First it was a war on the terrorists, retribution.

The it was war on "Violent Extremism" to broaden the scope.

Now they look inward to begin the process of demoralization and out right slander. Painting those who question the way the things work and wanting better for their country as Unpatriotic and potential Domestic Terrorists.

Using fear as their tool, they will attempt to remove more of your rights.

I suggest you all find legal and non-violent means of replacing your government and reclaiming your country. Seems like time is running out.

~Keeper



posted on Apr, 11 2010 @ 03:50 PM
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WOW! I never thought I would find someone who thought the same as me. The confederate soldiers were forerunners in terrorists and guerilla tactics. Ever wonder where the land mine came from? Look no further than the Raine brothers of the CSA.



posted on Apr, 11 2010 @ 04:28 PM
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Originally posted by TheWalkingFox

South Carolina declared it's secession on the basis of fears that slavery would be abolished. Mississippi, Texas, Georgia, Alabama, and Texas did as well. Virginia, Florida, Louisiana, Arkansas, North Carolina, and Tennessee joined up after South Carolina fired on federal troops, and all of them declared solidarity with the other "slaveholding states" - If it was to defend states against an unlawful federal government, why didn't Vermont join in? Or Ohio? The Confederate constitution enshrined the right to own and trade slaves - and explicitly forbids future Confederate generations from making any law that would ever abolish the practice!


South Carolina wasn't worried about slavery itself being abolished. Neither were the other states who seceded. Shortly after SC and then several other states issued proclamations of secession, the US Congress created the original 13th Amendment to the Constitution.

This was called The Un-Amendable Amendment. It stated that slavery would never be abolished in current slave holding states. The problem was, there were NO congressmen from the Southern States who had already seceded there, so there was no quorum to complete the vote. This Amendment also could NEVER be amended.

Slavery where it stood in 1860 was never the issue. The issue was the spread of slavery, as well as what happened to a slave owner from the South where it was legal traveling to a state where it wasn't with his slaves. Would the slaves be allowed to go free?

Additionally, the issue was over allowing new states coming into the Union the right to decide themselves about the legality of slavery, not the Federal Government. The South never considered themselves the terrorists. They considered the Federal Government as the oppressors who took away peoples right to decide for themselves. Sound familiar?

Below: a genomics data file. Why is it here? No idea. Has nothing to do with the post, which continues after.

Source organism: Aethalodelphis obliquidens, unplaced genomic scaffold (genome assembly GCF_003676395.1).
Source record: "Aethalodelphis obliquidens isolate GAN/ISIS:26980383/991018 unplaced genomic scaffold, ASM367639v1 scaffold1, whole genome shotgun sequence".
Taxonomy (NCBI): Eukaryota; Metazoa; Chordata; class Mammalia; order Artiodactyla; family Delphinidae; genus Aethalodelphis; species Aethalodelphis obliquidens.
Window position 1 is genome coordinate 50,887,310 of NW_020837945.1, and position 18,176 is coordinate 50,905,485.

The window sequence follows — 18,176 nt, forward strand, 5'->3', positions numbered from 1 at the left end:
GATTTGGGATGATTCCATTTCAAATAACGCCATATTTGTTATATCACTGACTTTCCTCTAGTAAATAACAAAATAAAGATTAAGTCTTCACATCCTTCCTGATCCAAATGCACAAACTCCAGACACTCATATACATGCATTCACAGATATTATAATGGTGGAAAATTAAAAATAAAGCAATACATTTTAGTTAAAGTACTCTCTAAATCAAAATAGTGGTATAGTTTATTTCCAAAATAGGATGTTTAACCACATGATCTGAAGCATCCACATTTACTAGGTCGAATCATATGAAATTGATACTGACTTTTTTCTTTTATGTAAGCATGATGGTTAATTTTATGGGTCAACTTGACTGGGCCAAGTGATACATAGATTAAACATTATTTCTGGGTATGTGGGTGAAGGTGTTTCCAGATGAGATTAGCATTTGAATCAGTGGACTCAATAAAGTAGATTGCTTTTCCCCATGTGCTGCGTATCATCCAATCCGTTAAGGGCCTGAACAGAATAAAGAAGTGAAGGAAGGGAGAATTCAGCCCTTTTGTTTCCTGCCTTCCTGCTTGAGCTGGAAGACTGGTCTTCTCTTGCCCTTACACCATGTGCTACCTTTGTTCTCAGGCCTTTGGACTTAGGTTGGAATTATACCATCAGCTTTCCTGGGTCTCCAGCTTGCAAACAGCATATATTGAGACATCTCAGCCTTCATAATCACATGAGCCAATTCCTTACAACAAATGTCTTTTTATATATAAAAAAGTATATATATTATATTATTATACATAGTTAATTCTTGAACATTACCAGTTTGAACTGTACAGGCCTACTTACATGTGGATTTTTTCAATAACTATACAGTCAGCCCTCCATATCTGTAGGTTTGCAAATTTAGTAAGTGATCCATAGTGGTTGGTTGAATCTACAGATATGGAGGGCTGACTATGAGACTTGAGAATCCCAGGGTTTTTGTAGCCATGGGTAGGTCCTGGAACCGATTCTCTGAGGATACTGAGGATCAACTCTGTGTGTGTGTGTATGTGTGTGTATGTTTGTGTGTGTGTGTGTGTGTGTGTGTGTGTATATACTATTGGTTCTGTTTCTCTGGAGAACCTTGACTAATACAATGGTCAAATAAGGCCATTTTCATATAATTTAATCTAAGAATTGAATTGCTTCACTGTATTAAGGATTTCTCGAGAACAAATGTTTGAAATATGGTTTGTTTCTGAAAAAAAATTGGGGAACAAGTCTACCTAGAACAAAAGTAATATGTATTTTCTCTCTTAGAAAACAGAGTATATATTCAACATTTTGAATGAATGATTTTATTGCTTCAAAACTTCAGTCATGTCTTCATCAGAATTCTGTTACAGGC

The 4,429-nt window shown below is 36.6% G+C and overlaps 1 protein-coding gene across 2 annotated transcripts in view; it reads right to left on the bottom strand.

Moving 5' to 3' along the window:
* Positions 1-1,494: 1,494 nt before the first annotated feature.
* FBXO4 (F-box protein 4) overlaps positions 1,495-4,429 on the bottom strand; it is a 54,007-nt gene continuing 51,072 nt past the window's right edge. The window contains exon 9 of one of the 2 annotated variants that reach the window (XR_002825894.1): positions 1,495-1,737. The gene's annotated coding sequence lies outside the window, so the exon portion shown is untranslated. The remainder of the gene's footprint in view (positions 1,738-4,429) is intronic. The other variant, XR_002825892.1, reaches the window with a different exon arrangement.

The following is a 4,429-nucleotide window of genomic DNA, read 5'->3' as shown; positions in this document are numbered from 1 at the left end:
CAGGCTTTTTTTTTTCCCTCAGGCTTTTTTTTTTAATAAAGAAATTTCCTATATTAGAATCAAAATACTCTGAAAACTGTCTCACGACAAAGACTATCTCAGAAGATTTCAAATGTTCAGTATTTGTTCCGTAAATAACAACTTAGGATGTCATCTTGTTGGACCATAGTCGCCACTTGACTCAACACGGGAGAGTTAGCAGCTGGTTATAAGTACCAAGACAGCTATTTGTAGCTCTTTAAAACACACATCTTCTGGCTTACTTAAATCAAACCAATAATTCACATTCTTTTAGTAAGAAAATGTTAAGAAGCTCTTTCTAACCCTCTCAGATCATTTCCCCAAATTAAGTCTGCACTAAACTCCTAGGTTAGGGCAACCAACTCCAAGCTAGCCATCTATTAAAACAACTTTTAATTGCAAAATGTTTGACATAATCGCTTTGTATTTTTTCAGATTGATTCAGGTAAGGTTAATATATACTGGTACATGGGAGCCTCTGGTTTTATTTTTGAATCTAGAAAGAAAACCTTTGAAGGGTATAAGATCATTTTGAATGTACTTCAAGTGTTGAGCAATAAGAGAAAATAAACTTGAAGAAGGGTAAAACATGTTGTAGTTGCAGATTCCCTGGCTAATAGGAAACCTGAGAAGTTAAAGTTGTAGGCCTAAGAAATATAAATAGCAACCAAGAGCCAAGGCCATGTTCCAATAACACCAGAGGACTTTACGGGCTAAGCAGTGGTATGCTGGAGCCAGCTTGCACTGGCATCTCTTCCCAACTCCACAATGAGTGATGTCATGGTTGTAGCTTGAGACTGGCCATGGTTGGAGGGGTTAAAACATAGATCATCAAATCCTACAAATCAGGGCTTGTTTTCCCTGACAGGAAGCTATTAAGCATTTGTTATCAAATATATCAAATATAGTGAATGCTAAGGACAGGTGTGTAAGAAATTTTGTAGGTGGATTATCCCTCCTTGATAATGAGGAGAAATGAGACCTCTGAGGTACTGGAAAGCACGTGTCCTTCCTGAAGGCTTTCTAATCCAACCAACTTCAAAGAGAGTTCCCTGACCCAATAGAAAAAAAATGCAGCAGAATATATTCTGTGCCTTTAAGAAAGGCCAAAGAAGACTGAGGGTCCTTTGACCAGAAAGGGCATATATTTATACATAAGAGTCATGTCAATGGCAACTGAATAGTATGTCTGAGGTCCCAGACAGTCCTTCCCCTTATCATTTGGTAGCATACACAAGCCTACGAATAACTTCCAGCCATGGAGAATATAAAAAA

By the way; Abraham Lincoln owned slaves. So did Thomas Jefferson and many other "Fathers" of our country.

I do not condone slavery. I believe it is wrong. It is immoral, and very outdated. But the South only wanted to protect what was theirs. They did not begin a terrorist campaign against the North. If anything, they tried to disassociate themselves from where they viewed the problem was.

This is entirely different from radical terrorists who strive to make others believe what they do through fear and intimidation.

You are correct though in saying the Emancipation Proclamation would have allowed slavery to continue in all states that returned to the Union before the deadline.

I simplified the history here, and greatly shortened it due to space. But no state seceded because of fears slavery would be abolished in their states. And the Confederacy was formed not to oppose the Federal Government but to remove themselves from it.



posted on Apr, 11 2010 @ 04:42 PM
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Furthermore, there were very few acts of Southerners using terrorists tactics to intimidate the North. Where anything resembling terrorism did exist, they were used to protect themselves and their property and homes.

Where they did exist, they were mostly very small groups of independently operating people who in no way represented the overall thought process or ideas of the South.

The North on the other hand... That's who should be compared to the modern day terrorists than the South. Sherman burned and slaughtered his way in a wide slough through the South in a very blatant attempt to intimidate Southern landowners to view the world the same way he viewed it.

Does that not sound more like terrorism as we know it, than people defending their rights from an oppressive government?

Sherman, just FYI, didn't arbitrarily burn everything in his path. He often left very nice homes and mansions standing where the women who were left there while their husbands were away fighting, convinced him to not destroy their property.

Now tell me who the real terrorists were. The agents of the Federal Government. Sherman was following orders from his superior, U.S. Grant, who later became President.